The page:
Since cannabis contains compounds recognized and endorsed by an agency of the U.S. government- Why is it that cannabis remains on the Federal Schedule One list of drugs? As this patent is a direct contradiction of the government’s own definition for the classification of a Schedule I drug and it should provide the professional sports world reason enough to allow for the use of cannabis.

The non-psychoactive part of cannabis known, as CBD, also has the potential to treat and even prevent concussions. The NFL should set an example by investing in cannabis research to see how it can help improve the health of its players. The new studies have found that certain properties in cannabis can help shield the brain from injury. Like all cannabinoids, CBD helps the body by imitating the endocannabinoids produced in the body as part of the endocannabinoid system, and has also been found to have the potential to reduce inflammation in the brain when brain trauma occurs.

References

Castillo, A., Tolon, M.R., Fernandez-Ruiz, J., Romero, J., Martinez-Orgado, J. (2010, February). The neuroprotective effect of cannabidiol in an in vitro model of newborn hypoxic-ischemic brain damage in mice is mediated by CB(2) and adenosine receptors. Neurobiology of Disease, 37(2), 434-40.

Chronic traumatic encephalopathy. (2014, November 11). Mayo Clinic. Retrieved from http://www.mayoclinic.org/diseases-conditions/chronic-traumatic-encephalopathy/basics/definition/con-20113581.

Evidence suggests contact sports played by amateurs increase risk of degenerative disorder. (2015, December 1). Mayo Clinic. Retrieved from http://newsletter.carehubs.com/t/ViewEmail/j/2B6E3073A3AD413C/59F3204D88C0AFA89A8E73400EDACAB4.

Karantzoulis, S., and Randolph, C. (2013). Modern chronic traumatic encephalopathy in retired athletes: What is the evidence? Neuropsychology Review, 23, 350-360.

Ling, H., Kara, E., Revesz, T., Lees, A.J., Plant, G.T., Martino, D., Houlden, H., Hardy, J., and Holton, J. (2014). Concomitant progressive supranuclear palsy and chronic traumatic encephalopathy in a boxer. Acta Neuropathologica Communications, 2, 24.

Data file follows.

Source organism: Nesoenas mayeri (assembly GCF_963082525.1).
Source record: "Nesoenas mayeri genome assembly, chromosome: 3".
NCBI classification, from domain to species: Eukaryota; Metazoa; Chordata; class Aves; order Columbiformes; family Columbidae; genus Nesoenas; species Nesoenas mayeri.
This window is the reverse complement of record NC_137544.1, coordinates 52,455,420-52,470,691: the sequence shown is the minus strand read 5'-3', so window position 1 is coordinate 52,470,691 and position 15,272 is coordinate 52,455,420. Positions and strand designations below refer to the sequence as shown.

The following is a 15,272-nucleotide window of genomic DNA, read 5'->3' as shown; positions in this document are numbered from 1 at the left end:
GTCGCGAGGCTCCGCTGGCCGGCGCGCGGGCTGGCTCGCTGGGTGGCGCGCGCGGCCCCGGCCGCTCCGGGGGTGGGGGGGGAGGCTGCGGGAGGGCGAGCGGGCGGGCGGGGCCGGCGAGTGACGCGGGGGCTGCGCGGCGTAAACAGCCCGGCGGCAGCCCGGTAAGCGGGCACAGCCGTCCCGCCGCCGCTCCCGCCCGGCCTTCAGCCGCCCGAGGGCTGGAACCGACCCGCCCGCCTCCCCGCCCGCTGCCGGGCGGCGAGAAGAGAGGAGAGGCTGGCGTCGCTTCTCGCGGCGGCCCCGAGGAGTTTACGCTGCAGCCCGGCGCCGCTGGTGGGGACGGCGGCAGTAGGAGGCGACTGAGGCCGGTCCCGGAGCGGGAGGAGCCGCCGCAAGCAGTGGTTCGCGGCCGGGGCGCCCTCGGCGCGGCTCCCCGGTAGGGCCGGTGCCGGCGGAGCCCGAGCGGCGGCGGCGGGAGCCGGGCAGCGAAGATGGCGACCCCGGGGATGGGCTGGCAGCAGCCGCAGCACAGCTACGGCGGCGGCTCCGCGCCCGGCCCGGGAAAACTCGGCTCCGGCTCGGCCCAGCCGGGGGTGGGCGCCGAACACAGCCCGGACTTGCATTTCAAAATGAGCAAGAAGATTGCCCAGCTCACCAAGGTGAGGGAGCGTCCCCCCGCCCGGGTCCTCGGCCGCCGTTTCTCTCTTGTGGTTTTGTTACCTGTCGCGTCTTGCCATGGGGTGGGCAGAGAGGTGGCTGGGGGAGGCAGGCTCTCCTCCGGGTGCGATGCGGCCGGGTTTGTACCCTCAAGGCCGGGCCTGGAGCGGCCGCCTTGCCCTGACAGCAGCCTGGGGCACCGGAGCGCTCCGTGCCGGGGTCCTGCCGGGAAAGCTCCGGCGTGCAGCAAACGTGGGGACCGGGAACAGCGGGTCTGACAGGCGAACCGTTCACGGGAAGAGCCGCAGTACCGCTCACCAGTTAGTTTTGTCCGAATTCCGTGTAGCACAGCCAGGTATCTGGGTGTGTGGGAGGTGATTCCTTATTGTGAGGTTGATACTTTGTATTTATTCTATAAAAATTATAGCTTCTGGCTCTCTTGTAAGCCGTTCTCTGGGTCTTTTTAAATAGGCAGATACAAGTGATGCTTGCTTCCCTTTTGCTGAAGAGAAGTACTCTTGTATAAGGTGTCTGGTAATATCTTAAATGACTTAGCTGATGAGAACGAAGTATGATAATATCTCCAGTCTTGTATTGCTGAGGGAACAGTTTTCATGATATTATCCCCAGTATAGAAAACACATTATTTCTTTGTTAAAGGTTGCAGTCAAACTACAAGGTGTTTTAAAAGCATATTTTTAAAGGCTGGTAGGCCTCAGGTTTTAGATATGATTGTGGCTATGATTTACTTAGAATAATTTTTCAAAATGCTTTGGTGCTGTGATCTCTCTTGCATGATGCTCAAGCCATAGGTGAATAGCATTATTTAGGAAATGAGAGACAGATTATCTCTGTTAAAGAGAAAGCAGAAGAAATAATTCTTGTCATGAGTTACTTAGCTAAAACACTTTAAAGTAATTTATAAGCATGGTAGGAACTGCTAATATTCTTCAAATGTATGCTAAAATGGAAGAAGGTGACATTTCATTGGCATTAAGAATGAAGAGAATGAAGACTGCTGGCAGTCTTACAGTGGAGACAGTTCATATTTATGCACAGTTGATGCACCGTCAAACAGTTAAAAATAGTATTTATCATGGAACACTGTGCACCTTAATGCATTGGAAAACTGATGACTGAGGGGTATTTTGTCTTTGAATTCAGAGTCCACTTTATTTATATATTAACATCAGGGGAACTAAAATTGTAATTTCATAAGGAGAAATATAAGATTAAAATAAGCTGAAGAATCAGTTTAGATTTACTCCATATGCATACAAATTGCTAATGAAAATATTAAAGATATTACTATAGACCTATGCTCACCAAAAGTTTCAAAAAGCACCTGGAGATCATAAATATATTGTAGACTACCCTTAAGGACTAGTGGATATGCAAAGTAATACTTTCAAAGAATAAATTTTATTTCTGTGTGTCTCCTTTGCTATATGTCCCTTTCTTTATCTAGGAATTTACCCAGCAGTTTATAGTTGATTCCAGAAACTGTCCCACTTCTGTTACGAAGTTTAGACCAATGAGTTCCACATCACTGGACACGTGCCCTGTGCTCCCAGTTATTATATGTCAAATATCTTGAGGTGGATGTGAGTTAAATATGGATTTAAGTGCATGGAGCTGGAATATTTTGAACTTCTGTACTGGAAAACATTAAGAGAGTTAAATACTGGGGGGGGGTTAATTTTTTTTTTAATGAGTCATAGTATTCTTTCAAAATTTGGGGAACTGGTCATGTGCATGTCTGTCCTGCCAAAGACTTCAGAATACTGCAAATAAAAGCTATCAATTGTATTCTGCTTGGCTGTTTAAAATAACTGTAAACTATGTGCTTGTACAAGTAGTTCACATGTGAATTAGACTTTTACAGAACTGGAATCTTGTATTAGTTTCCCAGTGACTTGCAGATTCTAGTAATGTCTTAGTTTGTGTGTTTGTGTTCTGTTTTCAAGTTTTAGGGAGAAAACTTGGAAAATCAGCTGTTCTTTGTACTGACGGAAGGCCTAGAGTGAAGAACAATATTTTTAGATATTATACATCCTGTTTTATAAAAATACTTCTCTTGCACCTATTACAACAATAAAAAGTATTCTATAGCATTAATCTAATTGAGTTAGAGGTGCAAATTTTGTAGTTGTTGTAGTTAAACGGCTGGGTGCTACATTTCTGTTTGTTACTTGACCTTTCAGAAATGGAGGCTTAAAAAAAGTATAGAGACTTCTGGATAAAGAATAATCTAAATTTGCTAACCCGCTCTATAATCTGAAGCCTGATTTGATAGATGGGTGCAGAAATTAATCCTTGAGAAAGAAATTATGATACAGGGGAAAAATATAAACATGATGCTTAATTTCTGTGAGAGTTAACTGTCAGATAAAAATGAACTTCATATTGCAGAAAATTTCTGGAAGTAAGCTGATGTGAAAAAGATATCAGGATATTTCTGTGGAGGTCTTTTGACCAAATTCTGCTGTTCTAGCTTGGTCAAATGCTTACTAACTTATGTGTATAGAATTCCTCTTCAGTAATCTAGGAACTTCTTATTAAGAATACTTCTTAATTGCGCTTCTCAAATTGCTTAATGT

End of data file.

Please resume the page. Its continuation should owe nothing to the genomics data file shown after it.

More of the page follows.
Lopez-Rodriguez, A.B., Siopi, E., Finn, D.P., Marchand-Leroux, C., Garcia-Segura, L.M., Jafarian-Tehrani, M.H., and Viveros, M.P. (2013). CB1 and CB2 cannabinoid receptor antagonists prevent minocycline-induced neuroprotection following traumatic brain injury in mice. Cerebral Cortex. Retrieved from http://cercor.oxfordjournals.org/content/early/2013/08/19/cercor.bht202.abstract.

McKee, A. C., Cantu, R. C., Nowinski, C. J., Hedley-Whyte, E. T., Gavett, B. E., Budson, A. E., Santini, V.E., Lee, H.S., Kubilus, C.A., and Stern, R. A. (2009). Chronic Traumatic Encephalopathy in Athletes: Progressive Tauopathy following Repetitive Head Injury. Journal of Neuropathology and Experimental Neurology, 68(7), 709–735.

Pazos, M.R., Mohammed, N., Lafuente, H., Santos, M., Martinez-Pinilla, E., Moreno, E., Valdizan, E., Romero, J., Pazos, A., Franco, R., Hillard, C.J., Alvarez, F.J., Martinez-Orgado, J. (2013, August). Mechanisms of cannabidiol neuroprotection in hyopoxic-ischemic newborn pigs: role of 5HT(1A) and CB2 receptors. Neuropharmacology, 71, 282-91.

Shohami, E., Cohen-Yeshurun, A., Magid, L., Algali, M., & Mechoulam, R. (2011). Endocannabinoids and traumatic brain injury. British Journal of Pharmacology, 163(7), 1402–1410.

Tartaglia, M. C., Hazrati, L.-N., Davis, K. D., Green, R. E. A., Wennberg, R., Mikulis, D., Ezerins, L.J., Keightley, M., and, Tator, C. (2014). Chronic traumatic encephalopathy and other neurodegenerative proteinopathies. Frontiers in Human Neuroscience, 8, 30.

What is CTE? (n.d.). BU CTE Center. Retrieved from http://www.bu.edu/cte/about/what-is-cte/.